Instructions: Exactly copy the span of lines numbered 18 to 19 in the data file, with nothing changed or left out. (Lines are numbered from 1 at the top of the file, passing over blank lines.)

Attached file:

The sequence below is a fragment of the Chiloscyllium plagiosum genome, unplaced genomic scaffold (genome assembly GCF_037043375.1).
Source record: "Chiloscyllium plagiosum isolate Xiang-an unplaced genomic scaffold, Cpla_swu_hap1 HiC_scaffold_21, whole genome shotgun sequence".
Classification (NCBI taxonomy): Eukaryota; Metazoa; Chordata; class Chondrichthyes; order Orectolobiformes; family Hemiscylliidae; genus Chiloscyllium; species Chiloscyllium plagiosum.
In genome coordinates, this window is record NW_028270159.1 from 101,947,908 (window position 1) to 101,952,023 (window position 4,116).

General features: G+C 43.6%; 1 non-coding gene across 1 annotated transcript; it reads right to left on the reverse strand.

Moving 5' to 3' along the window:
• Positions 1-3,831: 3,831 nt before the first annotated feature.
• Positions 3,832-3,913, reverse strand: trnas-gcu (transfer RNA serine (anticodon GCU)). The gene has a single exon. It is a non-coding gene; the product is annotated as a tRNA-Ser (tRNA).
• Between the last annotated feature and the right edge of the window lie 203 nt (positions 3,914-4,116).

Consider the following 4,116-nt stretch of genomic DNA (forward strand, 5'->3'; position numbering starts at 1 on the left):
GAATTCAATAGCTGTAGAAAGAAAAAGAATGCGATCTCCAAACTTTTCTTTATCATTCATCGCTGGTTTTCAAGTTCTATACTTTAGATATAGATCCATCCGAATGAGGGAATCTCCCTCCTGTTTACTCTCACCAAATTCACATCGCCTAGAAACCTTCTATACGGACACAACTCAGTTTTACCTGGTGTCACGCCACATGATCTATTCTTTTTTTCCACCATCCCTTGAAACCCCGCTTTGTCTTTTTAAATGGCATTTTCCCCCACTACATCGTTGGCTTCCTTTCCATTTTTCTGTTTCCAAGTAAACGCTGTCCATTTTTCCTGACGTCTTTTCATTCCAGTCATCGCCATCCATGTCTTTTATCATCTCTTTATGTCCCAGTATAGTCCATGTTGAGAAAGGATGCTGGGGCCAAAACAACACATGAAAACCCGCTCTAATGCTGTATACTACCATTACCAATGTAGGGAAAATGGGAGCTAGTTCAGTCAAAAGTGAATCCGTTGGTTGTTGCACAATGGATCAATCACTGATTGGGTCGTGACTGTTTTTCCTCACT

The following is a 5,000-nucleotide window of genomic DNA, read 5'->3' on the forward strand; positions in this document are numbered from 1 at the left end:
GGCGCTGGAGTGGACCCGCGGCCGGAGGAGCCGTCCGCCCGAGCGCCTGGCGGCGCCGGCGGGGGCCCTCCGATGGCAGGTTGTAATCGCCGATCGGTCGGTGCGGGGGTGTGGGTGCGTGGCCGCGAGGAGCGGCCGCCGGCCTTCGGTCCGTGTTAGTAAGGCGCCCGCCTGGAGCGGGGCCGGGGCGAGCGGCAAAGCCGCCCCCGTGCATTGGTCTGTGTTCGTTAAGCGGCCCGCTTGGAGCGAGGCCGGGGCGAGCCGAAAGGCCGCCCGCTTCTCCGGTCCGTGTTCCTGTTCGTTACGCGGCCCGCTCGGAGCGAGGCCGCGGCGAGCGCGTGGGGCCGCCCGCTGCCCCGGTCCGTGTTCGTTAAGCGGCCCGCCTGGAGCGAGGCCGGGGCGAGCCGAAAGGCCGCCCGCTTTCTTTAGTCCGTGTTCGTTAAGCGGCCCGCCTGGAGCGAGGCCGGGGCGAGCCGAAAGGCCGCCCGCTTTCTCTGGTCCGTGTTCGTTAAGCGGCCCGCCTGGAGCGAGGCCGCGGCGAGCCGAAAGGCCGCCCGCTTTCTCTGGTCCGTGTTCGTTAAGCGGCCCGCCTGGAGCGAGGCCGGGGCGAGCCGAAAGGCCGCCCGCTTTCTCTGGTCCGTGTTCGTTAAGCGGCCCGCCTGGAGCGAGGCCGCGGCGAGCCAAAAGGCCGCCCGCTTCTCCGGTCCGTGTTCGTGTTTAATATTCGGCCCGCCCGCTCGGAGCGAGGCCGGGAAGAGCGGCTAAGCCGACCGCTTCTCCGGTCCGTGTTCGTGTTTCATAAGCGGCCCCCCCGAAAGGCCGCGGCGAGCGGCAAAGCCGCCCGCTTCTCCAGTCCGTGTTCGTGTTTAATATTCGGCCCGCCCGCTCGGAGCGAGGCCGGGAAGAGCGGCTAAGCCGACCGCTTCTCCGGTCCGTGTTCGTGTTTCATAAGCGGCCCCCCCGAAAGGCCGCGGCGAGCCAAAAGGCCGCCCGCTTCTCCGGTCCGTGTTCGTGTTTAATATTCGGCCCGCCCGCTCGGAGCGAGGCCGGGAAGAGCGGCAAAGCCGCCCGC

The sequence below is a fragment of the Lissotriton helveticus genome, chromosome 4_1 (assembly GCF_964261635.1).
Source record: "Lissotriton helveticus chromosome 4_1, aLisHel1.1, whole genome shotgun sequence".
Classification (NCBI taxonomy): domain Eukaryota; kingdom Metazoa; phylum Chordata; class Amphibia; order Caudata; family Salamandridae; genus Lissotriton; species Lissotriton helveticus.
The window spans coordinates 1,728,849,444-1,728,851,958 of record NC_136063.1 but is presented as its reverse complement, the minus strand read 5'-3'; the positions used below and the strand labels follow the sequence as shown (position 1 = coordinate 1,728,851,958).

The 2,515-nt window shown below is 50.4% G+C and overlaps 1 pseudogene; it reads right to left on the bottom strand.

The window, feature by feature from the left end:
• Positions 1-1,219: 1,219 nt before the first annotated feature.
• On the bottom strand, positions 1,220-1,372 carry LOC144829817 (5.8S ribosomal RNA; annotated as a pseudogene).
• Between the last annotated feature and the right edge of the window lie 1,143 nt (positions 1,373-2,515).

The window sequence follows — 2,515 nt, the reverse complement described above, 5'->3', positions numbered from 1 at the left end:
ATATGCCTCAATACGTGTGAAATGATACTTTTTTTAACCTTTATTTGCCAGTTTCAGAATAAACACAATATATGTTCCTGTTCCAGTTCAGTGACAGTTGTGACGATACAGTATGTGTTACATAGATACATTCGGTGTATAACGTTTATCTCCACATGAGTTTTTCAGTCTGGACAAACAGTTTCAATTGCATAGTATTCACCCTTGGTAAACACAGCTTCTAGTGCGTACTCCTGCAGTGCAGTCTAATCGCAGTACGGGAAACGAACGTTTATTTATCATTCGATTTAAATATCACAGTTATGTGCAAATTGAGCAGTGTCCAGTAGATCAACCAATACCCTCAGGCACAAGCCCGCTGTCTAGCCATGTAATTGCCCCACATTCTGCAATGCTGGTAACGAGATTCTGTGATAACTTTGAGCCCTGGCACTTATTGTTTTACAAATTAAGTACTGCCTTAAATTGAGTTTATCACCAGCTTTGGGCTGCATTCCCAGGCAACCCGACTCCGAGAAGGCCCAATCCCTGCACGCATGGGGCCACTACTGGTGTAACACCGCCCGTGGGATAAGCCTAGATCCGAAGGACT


The 2,515-nt window shown below is 50.4% G+C and overlaps 1 pseudogene; it reads right to left on the bottom strand.

The window, feature by feature from the left end: